Objects in Mirror Are Closer Than They Appear

By Katharine Weber
(Broadway Books, Paperback, 9780307587947, 288pp.)

Publication Date: July 5, 2011

Other Editions of This Title: Paperback

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Description

Harriet Rose, 26, is an American photographer just winning recognition for her work. A travel fellowship brings her to visit her best friend and former roommate, Anne Gordon, in Switzerland. In an ongoing letter to her boyfriend, Harriet reports on strange developments in Anne's life, most notably her affair with a much older married man, which seems to be leading to a disastrous conclusion. Before she can rescue Anne, events take a series of unexpected turns, and Harriet must reexamine her own life and past, and come to terms with the difficulties and possibilities of human relationships.

Already excerpted in The New Yorker, Katharine Weber's witty first novel of attraction and deception, a tale with the sensibility of a Margaret Atwood, pulses with cultural references and word games that echo Nabokov.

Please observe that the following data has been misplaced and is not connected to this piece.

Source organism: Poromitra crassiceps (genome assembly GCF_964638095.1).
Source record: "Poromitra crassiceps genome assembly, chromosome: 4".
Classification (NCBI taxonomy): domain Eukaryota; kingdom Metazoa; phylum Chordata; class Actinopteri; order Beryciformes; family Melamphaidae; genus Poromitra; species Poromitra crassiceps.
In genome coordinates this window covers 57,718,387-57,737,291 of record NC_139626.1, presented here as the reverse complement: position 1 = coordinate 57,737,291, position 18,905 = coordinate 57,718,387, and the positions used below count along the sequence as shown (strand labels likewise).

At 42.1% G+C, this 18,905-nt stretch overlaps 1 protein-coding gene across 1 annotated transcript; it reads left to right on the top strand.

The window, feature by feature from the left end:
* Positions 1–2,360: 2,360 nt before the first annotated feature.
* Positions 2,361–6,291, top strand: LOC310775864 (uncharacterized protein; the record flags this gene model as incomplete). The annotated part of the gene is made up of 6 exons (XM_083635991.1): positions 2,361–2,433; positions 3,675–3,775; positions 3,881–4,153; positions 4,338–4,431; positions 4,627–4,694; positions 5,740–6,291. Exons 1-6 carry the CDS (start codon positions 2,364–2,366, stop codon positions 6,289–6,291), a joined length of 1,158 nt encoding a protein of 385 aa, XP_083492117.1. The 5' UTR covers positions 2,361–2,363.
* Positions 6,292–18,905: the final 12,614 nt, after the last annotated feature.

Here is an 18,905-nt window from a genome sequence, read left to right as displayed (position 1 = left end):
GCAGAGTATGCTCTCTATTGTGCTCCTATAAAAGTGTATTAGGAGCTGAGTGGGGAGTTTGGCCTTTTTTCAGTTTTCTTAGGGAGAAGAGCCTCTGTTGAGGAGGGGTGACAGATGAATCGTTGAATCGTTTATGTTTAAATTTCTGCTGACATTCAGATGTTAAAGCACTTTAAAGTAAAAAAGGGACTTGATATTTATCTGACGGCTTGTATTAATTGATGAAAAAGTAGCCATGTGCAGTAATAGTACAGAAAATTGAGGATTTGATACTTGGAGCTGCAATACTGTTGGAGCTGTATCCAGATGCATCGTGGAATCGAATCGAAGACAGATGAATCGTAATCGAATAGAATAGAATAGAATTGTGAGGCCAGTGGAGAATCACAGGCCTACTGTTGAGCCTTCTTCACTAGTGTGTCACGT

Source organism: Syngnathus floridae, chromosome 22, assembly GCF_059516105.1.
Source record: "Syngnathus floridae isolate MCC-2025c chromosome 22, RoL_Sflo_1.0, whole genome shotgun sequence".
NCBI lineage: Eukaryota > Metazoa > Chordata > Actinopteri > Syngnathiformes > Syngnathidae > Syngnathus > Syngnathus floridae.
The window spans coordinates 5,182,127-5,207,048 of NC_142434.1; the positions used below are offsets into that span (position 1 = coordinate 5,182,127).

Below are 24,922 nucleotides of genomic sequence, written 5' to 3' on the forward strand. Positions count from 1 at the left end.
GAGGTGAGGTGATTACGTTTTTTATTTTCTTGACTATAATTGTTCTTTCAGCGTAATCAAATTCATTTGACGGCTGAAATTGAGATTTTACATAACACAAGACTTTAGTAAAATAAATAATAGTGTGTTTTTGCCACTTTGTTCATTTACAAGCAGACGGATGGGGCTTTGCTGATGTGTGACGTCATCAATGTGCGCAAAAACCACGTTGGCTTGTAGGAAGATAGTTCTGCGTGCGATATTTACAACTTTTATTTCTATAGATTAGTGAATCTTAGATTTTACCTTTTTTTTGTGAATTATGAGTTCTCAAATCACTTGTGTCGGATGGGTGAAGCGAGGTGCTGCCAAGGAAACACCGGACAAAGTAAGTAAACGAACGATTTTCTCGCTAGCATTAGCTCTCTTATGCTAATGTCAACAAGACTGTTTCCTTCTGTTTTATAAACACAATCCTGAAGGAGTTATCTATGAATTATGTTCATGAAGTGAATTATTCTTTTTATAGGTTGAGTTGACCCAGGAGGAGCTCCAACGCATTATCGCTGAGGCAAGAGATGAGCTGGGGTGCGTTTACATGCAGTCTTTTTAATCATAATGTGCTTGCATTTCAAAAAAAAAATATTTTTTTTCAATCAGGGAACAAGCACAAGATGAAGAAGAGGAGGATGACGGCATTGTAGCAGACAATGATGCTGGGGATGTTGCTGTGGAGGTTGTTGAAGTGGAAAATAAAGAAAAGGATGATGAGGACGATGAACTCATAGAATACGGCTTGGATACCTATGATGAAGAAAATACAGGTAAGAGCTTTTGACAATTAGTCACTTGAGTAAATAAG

About the Author

KATHARINE WEBER is the author of True Confections, Triangle, The Little Women, and The Music Lesson. She lives in Connecticut with her husband, the cultural historian Nicholas Fox Weber.


KatharineWeber.com




Praise For Objects in Mirror Are Closer Than They Appear

"An amazing first novel . . . wise, flippant, deep, witty—characteristics which are seldom found together. It is also a good story."—Madeleine L'Engle
 
"With vibrancy and a steady barrage of linguistic bio, . . . Weber provides a blend of artistry and insight far beyond what we usually see in a first novel." --San Francisco Chronicle
 
"Wonderfully complex characters, witty prose, ironic situations, and tragic consequences . . . It's Weber's control of the language that holds this cleverly touching book together."--Charlotte Observer
 
"Engaging . . . Ms. Weber's nuanced renderings of childhood traumas, of families in crisis and of Harriet's grandmother are impressive." --New York Times Book Review

“I much enjoyed this delightfully witty novel.”—Iris Murdoch
 
A New York Times Notable Book of the Year
A Publishers Weekly Best Book of 1995

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